ti on and i ntegrati on. Evol uti onary pri nci pl es central to hi s argument are:
book r eviews 471
1. There are two opposi te tendenci es i n evol uti on: changes that l ead toward har-
mony (i .e., the abi l i ty to obtai n energy through cooperati on, and through the uti -
l i zati on of unused or wasted energy); and those that l ead toward entropy (or ways
of obtai ni ng energy for ones purposes through expl oi ti ng other organi sms, there-
by causi ng coni ct and di sorder).
2. Harmony i s usual l y achi eved by evol uti onary changes i nvol vi ng an i ncrease i n
an organi sms compl exi ty, that i s, an i ncrease i n both di fferenti ati on and i ntegra-
ti on. (pp. 155157)
The concept of compl exi ty i s central to Csi kszentmi hal yi s new psychol ogy
for the third millennium. Csikszentmihalyi denes complexity as involving the
opti mal devel opment of both di fferenti ati on and i ntegrati on (p.157). Usi ng
the concept of entropy to expl ai n chaos and di sharmony on a soci etal l evel ,
he stresses the need for a new moral code as we move to create a more com-
plex, harmonious society. Csikszentmihalyi writes that a moral code drawing on
the wi sdom of tradi ti on, yet l ooki ng forward to the needs of the future, must
be devel oped. The purpose of such a code i s twofol d. Fi rst, i t must di ctate that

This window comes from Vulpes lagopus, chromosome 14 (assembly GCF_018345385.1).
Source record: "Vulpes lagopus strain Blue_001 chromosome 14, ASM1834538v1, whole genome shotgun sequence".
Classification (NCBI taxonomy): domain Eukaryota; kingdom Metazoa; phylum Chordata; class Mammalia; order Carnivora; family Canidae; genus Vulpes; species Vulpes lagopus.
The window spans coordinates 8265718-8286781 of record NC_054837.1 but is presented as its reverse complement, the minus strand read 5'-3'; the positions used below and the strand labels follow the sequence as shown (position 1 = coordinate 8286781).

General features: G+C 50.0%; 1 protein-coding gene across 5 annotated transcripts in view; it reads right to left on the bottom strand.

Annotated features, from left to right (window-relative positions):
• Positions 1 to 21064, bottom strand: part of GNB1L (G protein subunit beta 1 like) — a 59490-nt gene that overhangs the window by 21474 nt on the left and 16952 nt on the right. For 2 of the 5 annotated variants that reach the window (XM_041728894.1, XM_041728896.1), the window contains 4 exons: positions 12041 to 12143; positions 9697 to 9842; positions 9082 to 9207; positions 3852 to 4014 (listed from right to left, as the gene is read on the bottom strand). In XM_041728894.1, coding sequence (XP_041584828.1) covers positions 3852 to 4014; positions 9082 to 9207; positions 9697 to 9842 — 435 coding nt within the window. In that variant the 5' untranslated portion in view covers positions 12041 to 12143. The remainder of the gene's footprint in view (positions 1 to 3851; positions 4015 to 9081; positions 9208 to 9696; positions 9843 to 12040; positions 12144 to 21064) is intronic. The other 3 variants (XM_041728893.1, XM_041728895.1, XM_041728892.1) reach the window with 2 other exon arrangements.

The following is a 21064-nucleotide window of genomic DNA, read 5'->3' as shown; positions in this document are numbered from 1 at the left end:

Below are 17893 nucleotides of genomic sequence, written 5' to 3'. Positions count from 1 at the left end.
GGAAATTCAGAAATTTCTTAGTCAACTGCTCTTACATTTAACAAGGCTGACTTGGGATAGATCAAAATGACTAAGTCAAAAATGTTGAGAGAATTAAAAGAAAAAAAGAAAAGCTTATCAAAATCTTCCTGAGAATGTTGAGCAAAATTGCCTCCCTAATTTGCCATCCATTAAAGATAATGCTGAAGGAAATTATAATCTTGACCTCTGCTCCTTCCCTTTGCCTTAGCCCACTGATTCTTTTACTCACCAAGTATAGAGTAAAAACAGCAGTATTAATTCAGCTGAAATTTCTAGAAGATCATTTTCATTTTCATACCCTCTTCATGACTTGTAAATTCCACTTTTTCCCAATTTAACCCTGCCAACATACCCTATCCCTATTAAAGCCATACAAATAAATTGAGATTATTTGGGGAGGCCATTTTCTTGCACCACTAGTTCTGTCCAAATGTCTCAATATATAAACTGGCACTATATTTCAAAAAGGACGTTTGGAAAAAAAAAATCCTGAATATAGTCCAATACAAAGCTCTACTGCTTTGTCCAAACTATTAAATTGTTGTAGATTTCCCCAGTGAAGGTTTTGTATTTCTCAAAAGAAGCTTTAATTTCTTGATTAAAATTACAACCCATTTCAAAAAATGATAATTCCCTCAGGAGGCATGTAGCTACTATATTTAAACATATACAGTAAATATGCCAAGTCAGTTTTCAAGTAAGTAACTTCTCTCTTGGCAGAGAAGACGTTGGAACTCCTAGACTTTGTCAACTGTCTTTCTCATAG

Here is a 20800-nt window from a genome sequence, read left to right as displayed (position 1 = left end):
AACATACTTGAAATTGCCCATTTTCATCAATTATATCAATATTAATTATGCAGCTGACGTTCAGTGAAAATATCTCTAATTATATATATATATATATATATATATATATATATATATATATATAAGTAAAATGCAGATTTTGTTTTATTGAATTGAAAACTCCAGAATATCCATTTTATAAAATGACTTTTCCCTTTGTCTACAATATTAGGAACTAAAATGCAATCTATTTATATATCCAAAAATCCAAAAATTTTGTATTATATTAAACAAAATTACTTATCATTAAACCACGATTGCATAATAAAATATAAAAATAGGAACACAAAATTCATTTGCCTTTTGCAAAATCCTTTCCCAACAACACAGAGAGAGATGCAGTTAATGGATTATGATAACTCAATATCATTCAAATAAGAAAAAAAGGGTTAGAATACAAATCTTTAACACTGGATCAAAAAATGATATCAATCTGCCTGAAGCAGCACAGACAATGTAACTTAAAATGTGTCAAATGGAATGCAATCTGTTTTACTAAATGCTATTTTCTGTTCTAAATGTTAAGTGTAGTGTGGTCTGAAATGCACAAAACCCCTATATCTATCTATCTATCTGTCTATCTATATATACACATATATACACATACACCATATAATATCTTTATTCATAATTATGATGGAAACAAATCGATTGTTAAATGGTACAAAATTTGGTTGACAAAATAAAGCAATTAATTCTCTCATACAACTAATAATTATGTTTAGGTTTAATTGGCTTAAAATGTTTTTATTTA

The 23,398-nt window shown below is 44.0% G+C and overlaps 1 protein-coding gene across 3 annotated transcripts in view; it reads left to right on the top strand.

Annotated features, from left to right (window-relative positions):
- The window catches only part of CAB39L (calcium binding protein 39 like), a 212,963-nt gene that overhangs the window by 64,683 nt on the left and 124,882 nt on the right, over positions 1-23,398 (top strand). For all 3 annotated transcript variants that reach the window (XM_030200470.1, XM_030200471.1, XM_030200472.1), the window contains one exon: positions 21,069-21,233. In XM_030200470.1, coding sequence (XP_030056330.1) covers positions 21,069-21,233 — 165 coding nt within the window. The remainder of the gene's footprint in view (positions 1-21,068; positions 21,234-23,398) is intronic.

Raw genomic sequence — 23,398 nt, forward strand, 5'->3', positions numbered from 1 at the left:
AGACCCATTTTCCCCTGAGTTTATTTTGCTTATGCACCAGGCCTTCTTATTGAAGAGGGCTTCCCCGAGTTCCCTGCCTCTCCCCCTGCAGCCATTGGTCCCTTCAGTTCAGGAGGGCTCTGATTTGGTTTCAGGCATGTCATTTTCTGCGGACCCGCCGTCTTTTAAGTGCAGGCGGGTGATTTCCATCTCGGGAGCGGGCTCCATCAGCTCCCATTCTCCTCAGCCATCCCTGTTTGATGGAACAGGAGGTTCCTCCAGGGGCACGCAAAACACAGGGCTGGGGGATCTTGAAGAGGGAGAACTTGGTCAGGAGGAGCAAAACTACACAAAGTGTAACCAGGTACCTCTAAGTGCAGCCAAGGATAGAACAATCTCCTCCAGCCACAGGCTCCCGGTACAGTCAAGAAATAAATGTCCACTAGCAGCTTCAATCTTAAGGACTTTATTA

popul ati on growth does not outstri p the resources needed to sustai n i t. Sec-
ond, i t must mandate control of memestechnol ogy and i nformati onto
ensure that they work for a more harmonious society rather than one in which
entropy rei gns.
Csi kszentmi hal yi draws on l essons from hi s research to descri be the experi -
ence of ow, whi ch he contends i s a component of a more harmoni ous exi st-
ence. Peopl e i n ow are usual l y joyful and happy as they meet chal l enges and
devel op new ski l l s. They tend, therefore, to take on new chal l enges and i n the
process hel p bri ng about rel ati vel y more compl ex evol uti onary changes (p.
189) for humani ty as a whol e.
Csikszentmihalyi also describes destructive ow activities, using as an exam-
pl e the ecstasy that the Emperor Nero reportedl y experi enced whi l e seei ng
Rome burn or watchi ng l i ons tear apart human bei ngs. The fundamental di f-
ference between the destructi ve and the constructi ve ow experi ences i s that
the former l eads to entropy and di sorder whereas the l atter l eads to harmony
and order. Flow that leads toward greater harmony does so because an individ-
uals consciousness has been more fully developed in the direction of complex-
ity. Complexity of consciousness is not a function of only intelligence or knowl-
edge, and is not just a cognitive traitit includes a persons feelings and actions
as wel l (p. 207). To expl ai n the noti on of compl exi ty of consci ousness, Csi k-
szentmi hal yi presents four i ndi vi dual s, referred to as transcenders, who nurture
harmony and invest their psychic energy in complex goals. They are all offered
as exampl es because they transformed themsel ves i nto i ndi vi dual s who were a
part of the evol uti onary process that l eads to hi gher l evel s of harmoni ous
compl exi ty (p. 215). Hi s emphasi s upon the i ndi vi dual as the agent of soci al
change i s parti cul arl y sal i ent i n thi s di scussi on.
The transcendent self
Csi kszentmi hal yi cl ari es hi s noti on of the concept of sel f to show how hu-
manity can strive to construct the sort of evolved selves represented by the tran-